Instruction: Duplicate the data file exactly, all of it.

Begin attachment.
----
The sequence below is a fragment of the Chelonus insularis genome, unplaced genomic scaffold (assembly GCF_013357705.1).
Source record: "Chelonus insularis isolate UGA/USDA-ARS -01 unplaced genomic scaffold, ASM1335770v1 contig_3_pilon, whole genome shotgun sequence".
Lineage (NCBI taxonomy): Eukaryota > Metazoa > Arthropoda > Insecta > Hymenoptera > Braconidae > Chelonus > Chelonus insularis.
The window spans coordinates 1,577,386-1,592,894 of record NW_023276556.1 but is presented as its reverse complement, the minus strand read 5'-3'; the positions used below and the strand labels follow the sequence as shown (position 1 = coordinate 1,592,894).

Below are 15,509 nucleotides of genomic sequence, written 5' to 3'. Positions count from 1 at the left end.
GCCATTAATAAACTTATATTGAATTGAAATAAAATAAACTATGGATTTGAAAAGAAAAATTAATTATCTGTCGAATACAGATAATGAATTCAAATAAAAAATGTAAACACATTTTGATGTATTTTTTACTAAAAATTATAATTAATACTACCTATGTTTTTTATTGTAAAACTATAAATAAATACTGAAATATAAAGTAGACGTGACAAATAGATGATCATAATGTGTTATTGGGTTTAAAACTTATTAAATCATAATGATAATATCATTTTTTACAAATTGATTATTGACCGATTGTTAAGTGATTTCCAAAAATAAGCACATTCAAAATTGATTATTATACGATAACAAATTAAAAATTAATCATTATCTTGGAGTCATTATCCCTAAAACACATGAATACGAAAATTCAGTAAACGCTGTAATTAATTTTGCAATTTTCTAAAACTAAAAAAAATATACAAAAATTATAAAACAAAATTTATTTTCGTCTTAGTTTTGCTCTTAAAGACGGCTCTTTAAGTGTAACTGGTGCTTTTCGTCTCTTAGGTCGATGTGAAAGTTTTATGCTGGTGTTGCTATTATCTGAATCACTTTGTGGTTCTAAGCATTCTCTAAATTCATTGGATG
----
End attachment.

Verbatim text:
The sequence below is a fragment of the Chelonus insularis genome, unplaced genomic scaffold (assembly GCF_013357705.1).
Source record: "Chelonus insularis isolate UGA/USDA-ARS -01 unplaced genomic scaffold, ASM1335770v1 contig_3_pilon, whole genome shotgun sequence".
Lineage (NCBI taxonomy): Eukaryota > Metazoa > Arthropoda > Insecta > Hymenoptera > Braconidae > Chelonus > Chelonus insularis.
The window spans coordinates 1,577,386-1,592,894 of record NW_023276556.1 but is presented as its reverse complement, the minus strand read 5'-3'; the positions used below and the strand labels follow the sequence as shown (position 1 = coordinate 1,592,894).

Below are 15,509 nucleotides of genomic sequence, written 5' to 3'. Positions count from 1 at the left end.
GCCATTAATAAACTTATATTGAATTGAAATAAAATAAACTATGGATTTGAAAAGAAAAATTAATTATCTGTCGAATACAGATAATGAATTCAAATAAAAAATGTAAACACATTTTGATGTATTTTTTACTAAAAATTATAATTAATACTACCTATGTTTTTTATTGTAAAACTATAAATAAATACTGAAATATAAAGTAGACGTGACAAATAGATGATCATAATGTGTTATTGGGTTTAAAACTTATTAAATCATAATGATAATATCATTTTTTACAAATTGATTATTGACCGATTGTTAAGTGATTTCCAAAAATAAGCACATTCAAAATTGATTATTATACGATAACAAATTAAAAATTAATCATTATCTTGGAGTCATTATCCCTAAAACACATGAATACGAAAATTCAGTAAACGCTGTAATTAATTTTGCAATTTTCTAAAACTAAAAAAAATATACAAAAATTATAAAACAAAATTTATTTTCGTCTTAGTTTTGCTCTTAAAGACGGCTCTTTAAGTGTAACTGGTGCTTTTCGTCTCTTAGGTCGATGTGAAAGTTTTATGCTGGTGTTGCTATTATCTGAATCACTTTGTGGTTCTAAGCATTCTCTAAATTCATTGGATG